Historical Picture Archive / Corbis / Getty, Penguin Random House
Rae Nudson | Longreads | March 2019 | 12 minutes (3,277 words)
In Helen Oyeyemi’s books, reality can twist and bend until the distinction between what’s fantasy and what’s real disappears entirely. In previous novels, Oyeyemi takes familiar tales, like Bluebeard’s unlucky wives and Snow White’s unlucky youth, and breaks the well-known stories, putting them back together in new ways that jump through time and space. The result is always something weird, dark, and unfailingly interesting. Her latest book, Gingerbread, uses a well-known symbol from fairy tales, the eponymous dessert, rather than a tale itself to spark the story, one in which children take on adult responsibilities and come to experience the effects of work, capitalism, and the complexities of family.
Gingerbread is narrated with the help of a Greek chorus of dolls who come to life to hear the story that the gingerbread-maker Harriet is telling to her daughter Perdita about where Harriet came from — a place called Druhástrana that may or may not exist at all. While evidence of Druhástrana’s existence is scarce (it’s name translates to “the other side” in Czech), Harriet’s memories of growing up there are vivid.
It is during her childhood in Druhástrana that Harriet learns how to make gingerbread, a treat that provides sustenance to her family when times are hard and eventually provides a path to leaving Druhástrana behind — Harriet makes friends with a changeling named Gretel and moves to the city to work in a gingerbread factory, sending her wages home to her family. As she grows up, Harriet learns more about what’s true and what’s false and what matters in life. But one thing Harriet remains sure of is the quality of her gingerbread. She knows it’s good, and she knows that she can add value to the world through the treat she bakes. Read more…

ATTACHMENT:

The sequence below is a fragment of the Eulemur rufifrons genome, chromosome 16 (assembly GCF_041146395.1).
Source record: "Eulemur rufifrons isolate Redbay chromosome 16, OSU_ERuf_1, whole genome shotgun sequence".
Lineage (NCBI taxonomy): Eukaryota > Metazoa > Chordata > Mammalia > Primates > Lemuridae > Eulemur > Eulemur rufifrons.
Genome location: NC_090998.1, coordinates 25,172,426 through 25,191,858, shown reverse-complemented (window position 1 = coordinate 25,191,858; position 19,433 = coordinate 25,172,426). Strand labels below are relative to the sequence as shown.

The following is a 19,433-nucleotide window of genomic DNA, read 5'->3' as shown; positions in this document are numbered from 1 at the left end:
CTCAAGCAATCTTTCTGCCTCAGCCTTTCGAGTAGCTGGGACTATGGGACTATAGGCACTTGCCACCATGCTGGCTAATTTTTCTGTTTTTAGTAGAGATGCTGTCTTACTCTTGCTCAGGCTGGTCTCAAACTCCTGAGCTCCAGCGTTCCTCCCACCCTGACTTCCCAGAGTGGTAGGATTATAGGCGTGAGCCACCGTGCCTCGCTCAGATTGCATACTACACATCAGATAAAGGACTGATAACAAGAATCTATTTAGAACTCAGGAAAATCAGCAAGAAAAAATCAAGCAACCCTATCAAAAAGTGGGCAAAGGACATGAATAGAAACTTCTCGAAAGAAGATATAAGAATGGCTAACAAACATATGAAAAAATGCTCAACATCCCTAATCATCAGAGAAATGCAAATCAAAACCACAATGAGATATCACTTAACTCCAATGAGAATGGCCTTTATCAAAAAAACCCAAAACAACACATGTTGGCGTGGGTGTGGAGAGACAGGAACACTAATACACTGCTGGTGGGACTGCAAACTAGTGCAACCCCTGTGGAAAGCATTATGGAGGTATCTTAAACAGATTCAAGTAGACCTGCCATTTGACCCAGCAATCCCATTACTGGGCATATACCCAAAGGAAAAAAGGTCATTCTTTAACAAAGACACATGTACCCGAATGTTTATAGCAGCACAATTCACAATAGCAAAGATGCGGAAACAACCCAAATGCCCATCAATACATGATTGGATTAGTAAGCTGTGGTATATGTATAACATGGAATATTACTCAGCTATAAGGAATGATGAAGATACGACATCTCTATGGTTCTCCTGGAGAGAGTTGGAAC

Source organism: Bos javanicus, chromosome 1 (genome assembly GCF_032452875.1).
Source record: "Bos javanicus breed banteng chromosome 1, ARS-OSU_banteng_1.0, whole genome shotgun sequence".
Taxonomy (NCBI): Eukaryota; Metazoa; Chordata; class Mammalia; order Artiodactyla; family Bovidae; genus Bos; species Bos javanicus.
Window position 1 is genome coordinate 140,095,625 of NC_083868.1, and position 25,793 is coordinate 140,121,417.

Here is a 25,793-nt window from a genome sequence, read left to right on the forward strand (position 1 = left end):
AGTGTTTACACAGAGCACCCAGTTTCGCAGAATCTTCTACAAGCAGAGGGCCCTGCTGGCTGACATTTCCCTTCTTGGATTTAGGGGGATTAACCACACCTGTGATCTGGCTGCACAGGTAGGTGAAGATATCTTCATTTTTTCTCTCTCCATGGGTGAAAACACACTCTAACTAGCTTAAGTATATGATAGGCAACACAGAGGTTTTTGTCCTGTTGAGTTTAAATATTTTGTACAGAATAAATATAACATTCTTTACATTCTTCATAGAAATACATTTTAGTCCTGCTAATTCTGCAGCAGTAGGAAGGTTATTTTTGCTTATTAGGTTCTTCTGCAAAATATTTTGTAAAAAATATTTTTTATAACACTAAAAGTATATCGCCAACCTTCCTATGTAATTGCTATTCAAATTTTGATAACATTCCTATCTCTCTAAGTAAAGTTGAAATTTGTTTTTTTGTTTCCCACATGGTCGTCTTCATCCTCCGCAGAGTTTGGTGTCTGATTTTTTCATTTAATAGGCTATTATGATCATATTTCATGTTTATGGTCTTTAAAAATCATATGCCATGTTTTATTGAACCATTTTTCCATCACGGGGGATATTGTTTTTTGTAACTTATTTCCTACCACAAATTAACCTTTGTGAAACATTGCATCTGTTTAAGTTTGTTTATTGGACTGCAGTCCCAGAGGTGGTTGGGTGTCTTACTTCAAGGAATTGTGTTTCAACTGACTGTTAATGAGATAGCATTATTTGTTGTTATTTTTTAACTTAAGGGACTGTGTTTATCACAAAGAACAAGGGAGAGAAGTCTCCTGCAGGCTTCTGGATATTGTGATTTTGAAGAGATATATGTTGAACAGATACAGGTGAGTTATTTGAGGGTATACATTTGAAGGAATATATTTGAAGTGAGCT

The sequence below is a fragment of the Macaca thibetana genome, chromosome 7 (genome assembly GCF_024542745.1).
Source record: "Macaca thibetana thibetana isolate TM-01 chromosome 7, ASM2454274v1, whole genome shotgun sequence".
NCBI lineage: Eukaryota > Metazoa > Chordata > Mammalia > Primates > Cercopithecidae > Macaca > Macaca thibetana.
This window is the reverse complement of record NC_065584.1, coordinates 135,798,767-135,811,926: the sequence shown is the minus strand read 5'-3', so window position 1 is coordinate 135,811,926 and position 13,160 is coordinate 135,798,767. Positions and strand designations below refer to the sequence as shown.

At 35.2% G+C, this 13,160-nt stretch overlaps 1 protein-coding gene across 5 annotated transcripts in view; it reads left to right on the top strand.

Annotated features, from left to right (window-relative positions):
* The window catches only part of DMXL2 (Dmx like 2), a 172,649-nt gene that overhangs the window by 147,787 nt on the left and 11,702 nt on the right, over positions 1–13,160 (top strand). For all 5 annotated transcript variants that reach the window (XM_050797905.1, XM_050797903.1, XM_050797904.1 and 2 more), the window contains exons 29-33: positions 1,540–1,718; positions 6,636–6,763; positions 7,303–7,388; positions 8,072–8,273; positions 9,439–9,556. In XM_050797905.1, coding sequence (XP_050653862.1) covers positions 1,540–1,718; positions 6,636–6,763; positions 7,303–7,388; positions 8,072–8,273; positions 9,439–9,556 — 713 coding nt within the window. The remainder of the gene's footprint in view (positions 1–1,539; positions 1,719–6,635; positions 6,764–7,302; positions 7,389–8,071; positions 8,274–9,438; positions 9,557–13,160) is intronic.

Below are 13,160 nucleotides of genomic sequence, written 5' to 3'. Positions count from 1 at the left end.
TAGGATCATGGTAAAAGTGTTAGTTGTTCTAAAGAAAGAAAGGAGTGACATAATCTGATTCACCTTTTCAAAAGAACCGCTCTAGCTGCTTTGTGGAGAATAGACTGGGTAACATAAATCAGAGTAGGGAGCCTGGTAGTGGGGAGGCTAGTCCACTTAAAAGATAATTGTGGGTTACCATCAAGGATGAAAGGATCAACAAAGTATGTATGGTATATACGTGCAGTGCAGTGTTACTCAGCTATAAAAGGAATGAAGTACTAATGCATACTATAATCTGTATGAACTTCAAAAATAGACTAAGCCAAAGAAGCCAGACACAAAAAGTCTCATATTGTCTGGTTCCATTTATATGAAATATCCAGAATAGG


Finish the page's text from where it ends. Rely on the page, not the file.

Ginger Rogers and Katharine Hepburn in "Stage Door" (1937), Getty / Howard Hughes, Associated Press / Collage by Katie Kosma
Rae Nudson | Longreads | November 2018 | 13 minutes (3,545 words)
Listening to Karina Longworth’s conspiratorial drawl on her podcast “You Must Remember This” feels like you’re about to hear some really great gossip at a party. It’s my favorite podcast, partly because I love stories about old Hollywood, which she studiously researches and shares, featuring legendary figures like Clara Bow, Marilyn Monroe, and John Wayne. But mostly I love it because of the way Longworth critically views each of her sources and dissects old studio narratives to discover the story closest to the truth.
Her new book, Seduction: Sex, Lies, and Stardom in Howard Hughes’s Hollywood, takes that sharp critical thinking and applies it to pilot turned filmmaker turned hermit Howard Hughes and the women he groomed and abused during his lifetime. Step by step, Longworth illustrates how Hughes created and maintained his millionaire playboy image, often at the expense of the careers and well-being of the long line of women he used to prop up his lifestyle. Hughes’ actions are sometimes so horrifying it sounds like an urban legend, told to would-be starlets to warn them of the horrors of men and Hollywood.
Hughes basically held women hostage, stealing years of their lives and careers by keeping would-be actresses off the screen and in his debt. He kept a staff of people to spy on and manipulate young women, like Billie Dove, Ginger Rogers, and countless others. He held meetings with censors where he calculated just how much of Jane Russell’s breasts he’d be able to show on screen in the film The Outlaw. One woman, a 19-year-old named Rene Rosseau, attempted suicide a few months after arriving in Hollywood, saying that Hughes keeping her from working was partly to blame. She survived, but her career didn’t. Read more…